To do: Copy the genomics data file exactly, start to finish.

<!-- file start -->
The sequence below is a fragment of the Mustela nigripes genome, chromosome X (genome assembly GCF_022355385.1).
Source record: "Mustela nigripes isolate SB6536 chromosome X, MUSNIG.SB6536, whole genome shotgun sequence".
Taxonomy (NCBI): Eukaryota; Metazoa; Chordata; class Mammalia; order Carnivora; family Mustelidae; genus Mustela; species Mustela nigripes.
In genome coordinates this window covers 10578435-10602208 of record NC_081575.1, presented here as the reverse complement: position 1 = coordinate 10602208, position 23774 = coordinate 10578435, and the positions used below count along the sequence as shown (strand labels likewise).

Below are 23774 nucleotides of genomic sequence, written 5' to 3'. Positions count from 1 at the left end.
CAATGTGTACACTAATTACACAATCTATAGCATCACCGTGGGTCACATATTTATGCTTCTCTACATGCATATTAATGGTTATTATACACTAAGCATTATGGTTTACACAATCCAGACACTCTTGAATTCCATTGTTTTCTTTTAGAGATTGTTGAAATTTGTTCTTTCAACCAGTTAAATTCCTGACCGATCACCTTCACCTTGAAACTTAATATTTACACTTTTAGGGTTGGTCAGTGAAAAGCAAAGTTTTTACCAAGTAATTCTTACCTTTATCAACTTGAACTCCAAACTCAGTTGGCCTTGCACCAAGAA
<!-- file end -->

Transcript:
The sequence below is a fragment of the Mustela nigripes genome, chromosome X (genome assembly GCF_022355385.1).
Source record: "Mustela nigripes isolate SB6536 chromosome X, MUSNIG.SB6536, whole genome shotgun sequence".
Taxonomy (NCBI): Eukaryota; Metazoa; Chordata; class Mammalia; order Carnivora; family Mustelidae; genus Mustela; species Mustela nigripes.
In genome coordinates this window covers 10578435-10602208 of record NC_081575.1, presented here as the reverse complement: position 1 = coordinate 10602208, position 23774 = coordinate 10578435, and the positions used below count along the sequence as shown (strand labels likewise).

Below are 23774 nucleotides of genomic sequence, written 5' to 3'. Positions count from 1 at the left end.
CAATGTGTACACTAATTACACAATCTATAGCATCACCGTGGGTCACATATTTATGCTTCTCTACATGCATATTAATGGTTATTATACACTAAGCATTATGGTTTACACAATCCAGACACTCTTGAATTCCATTGTTTTCTTTTAGAGATTGTTGAAATTTGTTCTTTCAACCAGTTAAATTCCTGACCGATCACCTTCACCTTGAAACTTAATATTTACACTTTTAGGGTTGGTCAGTGAAAAGCAAAGTTTTTACCAAGTAATTCTTACCTTTATCAACTTGAACTCCAAACTCAGTTGGCCTTGCACCAAGAA